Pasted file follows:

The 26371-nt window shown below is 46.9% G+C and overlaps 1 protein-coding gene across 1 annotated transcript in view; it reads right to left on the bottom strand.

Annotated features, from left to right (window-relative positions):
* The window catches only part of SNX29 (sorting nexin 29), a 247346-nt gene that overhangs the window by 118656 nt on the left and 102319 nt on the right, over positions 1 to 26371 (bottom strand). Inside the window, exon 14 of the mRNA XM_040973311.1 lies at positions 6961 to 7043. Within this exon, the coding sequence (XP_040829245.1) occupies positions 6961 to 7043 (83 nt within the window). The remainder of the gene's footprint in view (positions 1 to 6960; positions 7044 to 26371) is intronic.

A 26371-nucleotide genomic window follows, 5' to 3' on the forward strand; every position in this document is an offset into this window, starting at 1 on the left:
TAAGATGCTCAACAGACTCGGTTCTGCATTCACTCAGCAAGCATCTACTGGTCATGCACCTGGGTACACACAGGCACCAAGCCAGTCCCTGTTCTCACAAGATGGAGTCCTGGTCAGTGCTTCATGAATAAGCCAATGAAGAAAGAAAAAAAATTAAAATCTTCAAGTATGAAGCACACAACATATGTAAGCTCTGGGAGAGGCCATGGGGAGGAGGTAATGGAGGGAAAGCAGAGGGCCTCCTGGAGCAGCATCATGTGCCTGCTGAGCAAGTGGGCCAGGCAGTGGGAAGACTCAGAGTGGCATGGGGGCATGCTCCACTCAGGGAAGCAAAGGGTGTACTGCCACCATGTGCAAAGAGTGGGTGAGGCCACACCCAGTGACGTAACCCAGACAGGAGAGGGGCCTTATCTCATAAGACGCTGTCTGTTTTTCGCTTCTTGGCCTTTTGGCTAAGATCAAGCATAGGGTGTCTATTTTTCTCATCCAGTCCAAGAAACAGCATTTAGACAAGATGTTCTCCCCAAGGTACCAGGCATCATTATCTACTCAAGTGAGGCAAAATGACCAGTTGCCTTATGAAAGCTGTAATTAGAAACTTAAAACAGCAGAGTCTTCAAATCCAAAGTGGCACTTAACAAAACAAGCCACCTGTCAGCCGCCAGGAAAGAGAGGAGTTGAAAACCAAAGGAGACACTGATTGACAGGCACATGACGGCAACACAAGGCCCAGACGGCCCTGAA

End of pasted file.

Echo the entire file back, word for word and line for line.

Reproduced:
The 26371-nt window shown below is 46.9% G+C and overlaps 1 protein-coding gene across 1 annotated transcript in view; it reads right to left on the bottom strand.

Annotated features, from left to right (window-relative positions):
* The window catches only part of SNX29 (sorting nexin 29), a 247346-nt gene that overhangs the window by 118656 nt on the left and 102319 nt on the right, over positions 1 to 26371 (bottom strand). Inside the window, exon 14 of the mRNA XM_040973311.1 lies at positions 6961 to 7043. Within this exon, the coding sequence (XP_040829245.1) occupies positions 6961 to 7043 (83 nt within the window). The remainder of the gene's footprint in view (positions 1 to 6960; positions 7044 to 26371) is intronic.

A 26371-nucleotide genomic window follows, 5' to 3' on the forward strand; every position in this document is an offset into this window, starting at 1 on the left:
TAAGATGCTCAACAGACTCGGTTCTGCATTCACTCAGCAAGCATCTACTGGTCATGCACCTGGGTACACACAGGCACCAAGCCAGTCCCTGTTCTCACAAGATGGAGTCCTGGTCAGTGCTTCATGAATAAGCCAATGAAGAAAGAAAAAAAATTAAAATCTTCAAGTATGAAGCACACAACATATGTAAGCTCTGGGAGAGGCCATGGGGAGGAGGTAATGGAGGGAAAGCAGAGGGCCTCCTGGAGCAGCATCATGTGCCTGCTGAGCAAGTGGGCCAGGCAGTGGGAAGACTCAGAGTGGCATGGGGGCATGCTCCACTCAGGGAAGCAAAGGGTGTACTGCCACCATGTGCAAAGAGTGGGTGAGGCCACACCCAGTGACGTAACCCAGACAGGAGAGGGGCCTTATCTCATAAGACGCTGTCTGTTTTTCGCTTCTTGGCCTTTTGGCTAAGATCAAGCATAGGGTGTCTATTTTTCTCATCCAGTCCAAGAAACAGCATTTAGACAAGATGTTCTCCCCAAGGTACCAGGCATCATTATCTACTCAAGTGAGGCAAAATGACCAGTTGCCTTATGAAAGCTGTAATTAGAAACTTAAAACAGCAGAGTCTTCAAATCCAAAGTGGCACTTAACAAAACAAGCCACCTGTCAGCCGCCAGGAAAGAGAGGAGTTGAAAACCAAAGGAGACACTGATTGACAGGCACATGACGGCAACACAAGGCCCAGACGGCCCTGAA